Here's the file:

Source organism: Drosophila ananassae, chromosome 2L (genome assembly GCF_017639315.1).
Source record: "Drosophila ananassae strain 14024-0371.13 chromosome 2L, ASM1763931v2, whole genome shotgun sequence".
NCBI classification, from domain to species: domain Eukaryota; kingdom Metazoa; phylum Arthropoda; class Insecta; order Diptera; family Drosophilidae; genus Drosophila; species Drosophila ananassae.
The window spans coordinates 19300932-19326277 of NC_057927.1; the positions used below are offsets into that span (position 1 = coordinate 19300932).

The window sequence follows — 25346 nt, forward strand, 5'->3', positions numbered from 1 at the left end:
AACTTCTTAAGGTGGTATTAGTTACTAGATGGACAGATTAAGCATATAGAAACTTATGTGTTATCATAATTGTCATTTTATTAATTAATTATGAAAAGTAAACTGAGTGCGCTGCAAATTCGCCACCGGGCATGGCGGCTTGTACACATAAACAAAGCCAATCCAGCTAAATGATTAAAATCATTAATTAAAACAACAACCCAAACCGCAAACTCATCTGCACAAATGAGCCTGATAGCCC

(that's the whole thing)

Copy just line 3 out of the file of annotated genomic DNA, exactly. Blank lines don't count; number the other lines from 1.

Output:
NCBI classification, from domain to species: domain Eukaryota; kingdom Metazoa; phylum Arthropoda; class Insecta; order Diptera; family Drosophilidae; genus Drosophila; species Drosophila ananassae.